Elastography –Accuracy in Children

Background: Transient elastography may help identify patients at greater risk for advanced fibrosis but there is a significant overlap between fibrosis stages and values with transient elastography. In some conditions, like fatty liver, elastography may be less helpful than in others (eg. chronic viral hepatitis).

A recent study (J Pediatr 2018; 198: 84-9) examined the results of transient elastography in 267 children (97 for calibration, 170 for validation) between 2006-2016.  The median age was 13 years.  Liver diseases included autoimmune (21%), viral (19%), fatty liver (11%), cholestatic (9%), primary sclerosing cholangitis (9%) and post-transplantation (12%).

Key findings:

  • Cut points to discriminate F3-F4 and F4 were >8.6 kPa and >11.5 with 81% and 84% accuracy, respectively in calibration cohort
  • To discriminate F3-F4 and F4 in validation cohort, these cut points, >8.6 kPa and >11.5, had accuracy of 67% and 75% respectively

Figure 2 provides much greater detail in the typical values for each Metavir stage. For example, in the calibration cohort, the median values and range were the following:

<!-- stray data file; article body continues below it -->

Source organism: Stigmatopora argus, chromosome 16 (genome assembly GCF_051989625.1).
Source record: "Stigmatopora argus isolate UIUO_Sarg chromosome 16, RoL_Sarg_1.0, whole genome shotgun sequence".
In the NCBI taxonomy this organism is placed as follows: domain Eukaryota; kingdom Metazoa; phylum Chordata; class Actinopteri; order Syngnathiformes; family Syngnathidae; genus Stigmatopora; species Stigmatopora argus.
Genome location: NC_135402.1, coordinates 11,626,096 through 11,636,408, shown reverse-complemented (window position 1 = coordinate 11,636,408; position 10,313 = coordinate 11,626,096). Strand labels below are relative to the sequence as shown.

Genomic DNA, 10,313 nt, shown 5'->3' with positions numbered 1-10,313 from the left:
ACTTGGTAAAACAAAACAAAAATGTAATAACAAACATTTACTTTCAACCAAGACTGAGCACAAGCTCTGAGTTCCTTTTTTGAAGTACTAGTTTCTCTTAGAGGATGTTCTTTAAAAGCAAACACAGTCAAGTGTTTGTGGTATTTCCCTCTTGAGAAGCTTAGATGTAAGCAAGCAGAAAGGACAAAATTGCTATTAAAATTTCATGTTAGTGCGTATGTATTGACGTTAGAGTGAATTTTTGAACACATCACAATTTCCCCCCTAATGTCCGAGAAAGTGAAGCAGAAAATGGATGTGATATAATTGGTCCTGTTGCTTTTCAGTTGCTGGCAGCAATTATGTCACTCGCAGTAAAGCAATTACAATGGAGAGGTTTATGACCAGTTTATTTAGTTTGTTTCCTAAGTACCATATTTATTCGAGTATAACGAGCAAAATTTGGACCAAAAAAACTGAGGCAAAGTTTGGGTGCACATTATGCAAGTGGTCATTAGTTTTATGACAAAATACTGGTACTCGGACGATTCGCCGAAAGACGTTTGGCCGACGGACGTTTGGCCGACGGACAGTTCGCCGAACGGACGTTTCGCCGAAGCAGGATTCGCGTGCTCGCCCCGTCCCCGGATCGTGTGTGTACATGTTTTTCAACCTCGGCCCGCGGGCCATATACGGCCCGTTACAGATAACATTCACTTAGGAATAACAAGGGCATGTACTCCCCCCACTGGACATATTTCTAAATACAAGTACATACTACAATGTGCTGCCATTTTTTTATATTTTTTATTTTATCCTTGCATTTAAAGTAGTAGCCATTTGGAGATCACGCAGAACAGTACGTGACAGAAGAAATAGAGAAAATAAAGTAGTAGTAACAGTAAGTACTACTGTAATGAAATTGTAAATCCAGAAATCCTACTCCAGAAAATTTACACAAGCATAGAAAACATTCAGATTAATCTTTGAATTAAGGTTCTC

• F0   6.0 (3.2-12.4)
  • F1   6.2 (3.2-75)
  • F2   5.8 (2.5-52.7)
  • F3  10.3 (4.9-32.6)
  • F4  20.5 (5.9-68.1)

In the validation cohort, values were similar:

  • F0   6.2 (3.0-75.0)
  • F1   7.1 (3.3-31.6)
  • F2   7.1 (2.5-52.7)
  • F3  9.6 (4.4-75.0)
  • F4  20.8 (6.8-75.0)

My take: Elastography in measuring liver stiffness is a lot like checking a CRP for inflammatory bowel disease.  That is, it can be helpful but cannot be relied on the same way as many radiographic tests (eg. CT scans for appendicitis).

Related blog post:

Moraine Lake, Banff

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